Seatposts, layback, and a daft idea

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gilesjuk
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Re: Seatposts, layback, and a daft idea

Postby gilesjuk » 19 May 2010, 10:23pm

32mm layback option with this:

http://www.wiggle.co.uk/p/cycle/7/FSA_K ... 360042302/

Not cheap and carbon might look silly with a Brooks.

tour59
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Re: Seatposts, layback, and a daft idea

Postby tour59 » 20 May 2010, 8:03am

Gilles Berthoud in France offers a CLB post in several different diameters.

I have a VO post on one bike, and a CLB on another. The CLB has a longer layback.

http://www.gillesberthoud.fr/anglais/fiche_detaillee/fiche.php?refArticle=191PRD272/CLB

Tom

Mackerel
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Re: Seatposts, layback, and a daft idea

Postby Mackerel » 19 Oct 2010, 9:30pm

Nitto have started producing the S-84 which is a nice looking lugged steel seatpost with somewhere between 37mm and 45mm of setback (different figures are quoted on the various sites selling it).

I think this is at the instigation of the guys at Rivendell Bikes in the US who retail it:
http://www.rivbike.com/products/show/ni ... 0mm/11-048

Jamie at Freshtripe now sells them in the UK (@ 19/10/2010).

They are only in 27.2mm diameter, 250mm (and sometimes 300mm) length, weighing 317.5 grams.

Anyway, it's looks like it could be a good solution for would be Brooks users. Maybe Santa will bring me one to test...

11-048_waybackfullshovedbak.jpg

11-048_waybacksv.jpg
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horizon
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Re: Seatposts, layback, and a daft idea

Postby horizon » 20 Oct 2010, 12:27am

I just wanted to add something about frame angles. The Galaxy in 1985 had a frame angle of 72 degrees, compared with anything up to 75 degrees today but that is in the smaller frames. I am not convinced that frame angle per se however is the problem (although it may have made matters worse): I would say that for most people, 72 - 73 is OK. However, like many other things about mass production bikes, it is a compromise - worked out to suit the average person (and in this case the average male).

I cannot and do not believe that Dawes made a bike that didn't fit the average person and I am happy to believe that it would have been impossible for them to make it fit everyone (after all, if Dawes can happily sell me a bike with size 8 toe clips, then I am sure that they are going for average). For most folk, the bike is right, for a few not. These people are the small proportion of the population that don't have an averagely proportioned body and whose thighs/pelvis/hips or whatever are in a different proportion to their height, perhaps not even by very much. And hence this thread. We've got carbon fibre but we haven't got a comfy bike.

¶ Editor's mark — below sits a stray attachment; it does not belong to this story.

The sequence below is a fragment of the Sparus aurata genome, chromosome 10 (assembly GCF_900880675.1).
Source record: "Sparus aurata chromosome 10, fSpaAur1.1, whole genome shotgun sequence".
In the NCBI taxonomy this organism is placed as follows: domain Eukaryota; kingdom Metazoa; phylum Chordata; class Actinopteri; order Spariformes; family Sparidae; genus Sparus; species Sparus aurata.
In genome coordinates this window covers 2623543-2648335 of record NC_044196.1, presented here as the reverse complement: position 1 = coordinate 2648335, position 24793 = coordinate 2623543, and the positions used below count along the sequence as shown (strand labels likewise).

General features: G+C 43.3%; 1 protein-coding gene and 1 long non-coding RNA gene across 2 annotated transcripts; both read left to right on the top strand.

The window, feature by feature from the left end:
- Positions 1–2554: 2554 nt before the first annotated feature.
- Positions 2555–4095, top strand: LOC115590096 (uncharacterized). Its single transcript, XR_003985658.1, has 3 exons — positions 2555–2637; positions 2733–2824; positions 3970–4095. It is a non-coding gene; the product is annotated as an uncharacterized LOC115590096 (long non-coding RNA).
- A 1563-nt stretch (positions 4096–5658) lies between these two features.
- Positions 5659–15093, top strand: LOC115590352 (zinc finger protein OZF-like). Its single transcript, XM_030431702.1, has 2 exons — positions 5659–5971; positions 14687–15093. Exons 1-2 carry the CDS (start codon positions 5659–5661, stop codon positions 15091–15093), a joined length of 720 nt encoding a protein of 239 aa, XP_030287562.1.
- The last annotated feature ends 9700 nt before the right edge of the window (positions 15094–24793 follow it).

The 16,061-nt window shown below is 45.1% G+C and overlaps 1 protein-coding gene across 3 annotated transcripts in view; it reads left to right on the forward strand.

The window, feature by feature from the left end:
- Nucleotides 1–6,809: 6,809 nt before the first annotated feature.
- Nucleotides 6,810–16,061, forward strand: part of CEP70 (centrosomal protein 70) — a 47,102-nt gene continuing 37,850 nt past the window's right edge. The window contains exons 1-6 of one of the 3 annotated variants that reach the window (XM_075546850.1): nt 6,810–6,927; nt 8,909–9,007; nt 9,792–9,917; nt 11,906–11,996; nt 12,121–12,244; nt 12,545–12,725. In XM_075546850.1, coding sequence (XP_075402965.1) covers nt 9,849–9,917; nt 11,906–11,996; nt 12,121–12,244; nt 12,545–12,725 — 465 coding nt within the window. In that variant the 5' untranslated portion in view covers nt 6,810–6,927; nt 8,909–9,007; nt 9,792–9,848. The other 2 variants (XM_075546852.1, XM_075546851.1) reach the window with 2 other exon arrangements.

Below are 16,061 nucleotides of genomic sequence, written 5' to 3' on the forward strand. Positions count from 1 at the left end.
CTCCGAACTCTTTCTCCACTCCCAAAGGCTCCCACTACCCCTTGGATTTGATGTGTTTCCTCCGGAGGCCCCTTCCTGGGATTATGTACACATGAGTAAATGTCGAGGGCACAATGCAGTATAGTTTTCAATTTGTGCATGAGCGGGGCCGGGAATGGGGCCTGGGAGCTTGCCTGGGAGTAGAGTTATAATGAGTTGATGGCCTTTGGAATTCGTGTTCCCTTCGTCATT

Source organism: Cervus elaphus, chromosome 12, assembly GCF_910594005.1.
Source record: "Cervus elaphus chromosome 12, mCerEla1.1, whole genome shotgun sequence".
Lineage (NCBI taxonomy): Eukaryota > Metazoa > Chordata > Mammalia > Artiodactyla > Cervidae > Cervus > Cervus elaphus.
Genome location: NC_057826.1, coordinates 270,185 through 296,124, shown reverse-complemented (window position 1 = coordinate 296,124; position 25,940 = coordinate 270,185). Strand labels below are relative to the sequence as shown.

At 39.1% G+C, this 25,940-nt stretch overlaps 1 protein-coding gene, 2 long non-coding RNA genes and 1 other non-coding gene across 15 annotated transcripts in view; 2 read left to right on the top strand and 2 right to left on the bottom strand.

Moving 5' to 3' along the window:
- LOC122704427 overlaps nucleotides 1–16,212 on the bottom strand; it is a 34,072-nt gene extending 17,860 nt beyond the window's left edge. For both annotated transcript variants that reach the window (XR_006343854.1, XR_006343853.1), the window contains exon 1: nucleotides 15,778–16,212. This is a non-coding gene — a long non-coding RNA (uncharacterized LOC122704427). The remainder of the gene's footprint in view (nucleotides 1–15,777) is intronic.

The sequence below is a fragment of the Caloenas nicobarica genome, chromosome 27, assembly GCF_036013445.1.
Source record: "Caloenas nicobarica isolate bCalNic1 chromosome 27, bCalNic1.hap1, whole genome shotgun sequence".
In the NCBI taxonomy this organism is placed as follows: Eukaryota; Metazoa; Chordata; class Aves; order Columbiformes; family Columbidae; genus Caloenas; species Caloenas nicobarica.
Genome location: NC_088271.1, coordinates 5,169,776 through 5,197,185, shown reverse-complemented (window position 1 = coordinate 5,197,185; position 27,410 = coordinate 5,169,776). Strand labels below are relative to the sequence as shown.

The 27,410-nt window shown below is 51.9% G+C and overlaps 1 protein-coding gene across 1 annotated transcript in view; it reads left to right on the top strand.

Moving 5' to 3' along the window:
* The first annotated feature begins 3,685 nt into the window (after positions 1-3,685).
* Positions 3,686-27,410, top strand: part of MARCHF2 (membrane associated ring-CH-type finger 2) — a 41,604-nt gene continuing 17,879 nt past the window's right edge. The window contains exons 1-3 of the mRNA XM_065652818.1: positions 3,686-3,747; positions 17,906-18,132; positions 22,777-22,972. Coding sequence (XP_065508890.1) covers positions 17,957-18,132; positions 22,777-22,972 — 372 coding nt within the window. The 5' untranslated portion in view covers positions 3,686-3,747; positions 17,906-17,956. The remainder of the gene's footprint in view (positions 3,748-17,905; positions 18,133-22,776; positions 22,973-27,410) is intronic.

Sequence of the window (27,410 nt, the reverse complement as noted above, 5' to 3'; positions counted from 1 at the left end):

The very comfortable answer to this problem is the custom-built frame, made to suit the individual, and costing £2,000. The more economical but equally effective answer is the VK adaptor costing £20. VK adaptors exist because there is a need for them. But people don't buy them and are not offered them because they believe that they should be able to fit their bike - after all, lots of other people manage it. But if you want to sit further back than the frame/saddle will allow, fit a VK - it will transform your riding experience and provide exactly what you are looking for.

I cannot say more than this: I wanted to sit further back, I bought a VK, I tried it, it worked exactly as I hoped, it has no known disadvantage apart from a small weight penalty. It costs just £20. But if you don't want one, (or prefer the Nitto S 84 :D) fine.
Last edited by horizon on 20 Oct 2010, 12:44am, edited 2 times in total.
I have two doctors, my left leg and my right leg. (G. M. Trevelyan)
PS I always wondered why the YHA HQ was called Trevelyan House. :)

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horizon
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Re: Seatposts, layback, and a daft idea

Postby horizon » 20 Oct 2010, 12:30am

Mackerel wrote:Nitto have started producing the S-84 which is a nice looking lugged steel seatpost with somewhere between 37mm and 45mm of setback (different figures are quoted on the various sites selling it).

I think this is at the instigation of the guys at Rivendell Bikes in the US who retail it:
http://www.rivbike.com/products/show/ni ... 0mm/11-048

Jamie at Freshtripe now sells them in the UK (@ 19/10/2010).

They are only in 27.2mm diameter, 250mm (and sometimes 300mm) length, weighing 317.5 grams.

Anyway, it's looks like it could be a good solution for would be Brooks users. Maybe Santa will bring me one to test...

11-048_waybackfullshovedbak.jpg

11-048_waybacksv.jpg


mackerel: great post but a VK will do the same for £20 not £90. But at least they are on the same lines and recognise that some people want to sit further back! A VK goes back in the same way, it just isn't so elegant!
I have two doctors, my left leg and my right leg. (G. M. Trevelyan)
PS I always wondered why the YHA HQ was called Trevelyan House. :)

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horizon
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Re: Seatposts, layback, and a daft idea

Postby horizon » 20 Oct 2010, 12:42am

gilesjuk wrote:32mm layback option with this: